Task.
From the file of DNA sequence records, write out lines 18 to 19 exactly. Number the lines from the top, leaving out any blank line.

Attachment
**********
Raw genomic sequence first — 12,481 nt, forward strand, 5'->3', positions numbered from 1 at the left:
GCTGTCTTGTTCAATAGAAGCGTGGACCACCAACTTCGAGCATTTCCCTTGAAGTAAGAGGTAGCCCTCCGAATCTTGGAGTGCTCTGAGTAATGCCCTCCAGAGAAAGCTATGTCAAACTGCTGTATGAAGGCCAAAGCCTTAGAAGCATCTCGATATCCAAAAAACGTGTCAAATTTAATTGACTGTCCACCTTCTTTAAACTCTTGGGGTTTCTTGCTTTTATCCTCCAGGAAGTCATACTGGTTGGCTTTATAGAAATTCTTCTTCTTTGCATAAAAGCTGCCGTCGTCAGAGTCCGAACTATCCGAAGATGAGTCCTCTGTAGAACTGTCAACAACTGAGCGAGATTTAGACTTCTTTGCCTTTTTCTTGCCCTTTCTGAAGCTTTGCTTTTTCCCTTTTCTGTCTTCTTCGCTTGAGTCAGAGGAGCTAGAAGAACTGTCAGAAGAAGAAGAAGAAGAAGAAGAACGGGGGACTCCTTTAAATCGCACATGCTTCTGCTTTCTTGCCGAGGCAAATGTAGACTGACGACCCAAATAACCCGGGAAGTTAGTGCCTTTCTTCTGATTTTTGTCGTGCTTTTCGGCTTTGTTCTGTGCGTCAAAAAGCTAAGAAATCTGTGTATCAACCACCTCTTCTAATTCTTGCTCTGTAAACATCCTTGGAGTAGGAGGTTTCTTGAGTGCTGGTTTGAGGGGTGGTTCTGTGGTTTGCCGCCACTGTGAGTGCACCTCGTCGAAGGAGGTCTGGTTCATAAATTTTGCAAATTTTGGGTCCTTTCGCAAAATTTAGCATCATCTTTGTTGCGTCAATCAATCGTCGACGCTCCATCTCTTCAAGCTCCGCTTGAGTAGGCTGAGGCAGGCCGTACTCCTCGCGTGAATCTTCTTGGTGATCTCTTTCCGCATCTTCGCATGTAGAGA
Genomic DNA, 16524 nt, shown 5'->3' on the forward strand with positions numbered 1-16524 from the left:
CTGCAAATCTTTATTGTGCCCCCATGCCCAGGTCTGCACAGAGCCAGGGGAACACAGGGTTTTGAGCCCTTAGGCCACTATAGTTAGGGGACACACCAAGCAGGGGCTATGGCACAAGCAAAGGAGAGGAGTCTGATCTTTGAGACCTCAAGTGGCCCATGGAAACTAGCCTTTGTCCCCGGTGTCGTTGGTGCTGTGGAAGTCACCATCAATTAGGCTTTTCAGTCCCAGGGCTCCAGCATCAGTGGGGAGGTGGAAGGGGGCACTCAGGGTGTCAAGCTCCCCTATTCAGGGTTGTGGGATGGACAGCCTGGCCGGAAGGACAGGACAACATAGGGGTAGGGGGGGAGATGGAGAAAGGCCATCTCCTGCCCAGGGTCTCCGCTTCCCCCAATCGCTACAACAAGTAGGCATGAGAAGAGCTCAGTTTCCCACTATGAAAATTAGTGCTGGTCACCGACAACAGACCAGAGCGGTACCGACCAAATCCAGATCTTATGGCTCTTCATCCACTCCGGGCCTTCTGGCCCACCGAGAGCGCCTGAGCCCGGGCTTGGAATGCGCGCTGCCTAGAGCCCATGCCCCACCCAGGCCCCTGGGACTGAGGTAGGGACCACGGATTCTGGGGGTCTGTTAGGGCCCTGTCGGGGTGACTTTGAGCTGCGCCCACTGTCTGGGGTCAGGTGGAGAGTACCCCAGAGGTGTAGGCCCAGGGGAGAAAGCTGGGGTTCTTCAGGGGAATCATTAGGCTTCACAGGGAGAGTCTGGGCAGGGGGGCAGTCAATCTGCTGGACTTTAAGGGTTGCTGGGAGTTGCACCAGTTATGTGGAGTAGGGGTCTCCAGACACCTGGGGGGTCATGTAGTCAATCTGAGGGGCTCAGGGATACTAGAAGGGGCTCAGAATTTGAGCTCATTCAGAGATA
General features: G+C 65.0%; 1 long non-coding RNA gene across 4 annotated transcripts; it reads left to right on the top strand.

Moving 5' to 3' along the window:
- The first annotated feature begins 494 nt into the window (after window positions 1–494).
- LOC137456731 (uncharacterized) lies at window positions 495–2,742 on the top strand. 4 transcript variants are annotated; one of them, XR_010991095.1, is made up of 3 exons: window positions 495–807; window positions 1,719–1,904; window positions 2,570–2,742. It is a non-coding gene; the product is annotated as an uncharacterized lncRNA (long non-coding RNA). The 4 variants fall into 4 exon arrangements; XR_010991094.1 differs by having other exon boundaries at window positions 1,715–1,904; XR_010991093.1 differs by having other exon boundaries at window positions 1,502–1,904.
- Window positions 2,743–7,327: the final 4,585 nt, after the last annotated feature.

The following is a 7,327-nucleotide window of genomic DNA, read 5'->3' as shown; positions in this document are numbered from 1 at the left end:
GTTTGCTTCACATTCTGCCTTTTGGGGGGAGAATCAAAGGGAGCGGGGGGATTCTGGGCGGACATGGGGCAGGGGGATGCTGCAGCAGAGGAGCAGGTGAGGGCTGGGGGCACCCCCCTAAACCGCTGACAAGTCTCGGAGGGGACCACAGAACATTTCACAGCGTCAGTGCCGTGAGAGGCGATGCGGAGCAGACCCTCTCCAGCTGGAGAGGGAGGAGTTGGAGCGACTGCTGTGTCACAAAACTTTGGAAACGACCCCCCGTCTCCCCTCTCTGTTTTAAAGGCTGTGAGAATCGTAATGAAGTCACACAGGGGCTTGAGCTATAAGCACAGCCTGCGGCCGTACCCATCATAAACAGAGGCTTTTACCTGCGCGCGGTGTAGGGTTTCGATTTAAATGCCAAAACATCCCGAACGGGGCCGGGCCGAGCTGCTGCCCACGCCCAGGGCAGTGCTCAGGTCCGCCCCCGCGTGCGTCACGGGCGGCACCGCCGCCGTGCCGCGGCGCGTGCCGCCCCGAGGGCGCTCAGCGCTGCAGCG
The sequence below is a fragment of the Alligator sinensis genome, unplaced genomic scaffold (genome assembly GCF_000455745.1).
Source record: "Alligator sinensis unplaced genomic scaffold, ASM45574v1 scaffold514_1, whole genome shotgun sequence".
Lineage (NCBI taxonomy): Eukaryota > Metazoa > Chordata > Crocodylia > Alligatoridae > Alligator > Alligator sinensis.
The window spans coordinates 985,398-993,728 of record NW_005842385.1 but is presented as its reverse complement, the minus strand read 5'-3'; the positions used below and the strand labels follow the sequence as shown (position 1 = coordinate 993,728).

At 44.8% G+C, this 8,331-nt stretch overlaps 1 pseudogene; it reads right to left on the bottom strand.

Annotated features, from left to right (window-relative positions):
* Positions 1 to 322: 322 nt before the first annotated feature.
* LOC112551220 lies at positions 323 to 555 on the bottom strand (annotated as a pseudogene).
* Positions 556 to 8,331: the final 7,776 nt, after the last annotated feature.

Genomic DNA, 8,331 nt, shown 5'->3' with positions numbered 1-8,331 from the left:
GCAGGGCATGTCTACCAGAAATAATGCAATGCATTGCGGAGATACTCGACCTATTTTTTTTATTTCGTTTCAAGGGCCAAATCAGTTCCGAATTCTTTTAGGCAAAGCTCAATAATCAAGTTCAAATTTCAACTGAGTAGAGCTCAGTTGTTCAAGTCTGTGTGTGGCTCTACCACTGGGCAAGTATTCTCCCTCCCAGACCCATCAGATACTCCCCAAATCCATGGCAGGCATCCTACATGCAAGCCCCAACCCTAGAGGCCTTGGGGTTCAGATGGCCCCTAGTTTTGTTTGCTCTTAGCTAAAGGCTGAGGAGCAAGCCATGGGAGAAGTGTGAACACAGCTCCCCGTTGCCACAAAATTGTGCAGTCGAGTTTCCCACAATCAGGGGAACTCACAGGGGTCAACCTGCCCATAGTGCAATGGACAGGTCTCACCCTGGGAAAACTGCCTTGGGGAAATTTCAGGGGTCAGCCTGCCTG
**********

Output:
* Positions 1 to 322: 322 nt before the first annotated feature.
* LOC112551220 lies at positions 323 to 555 on the bottom strand (annotated as a pseudogene).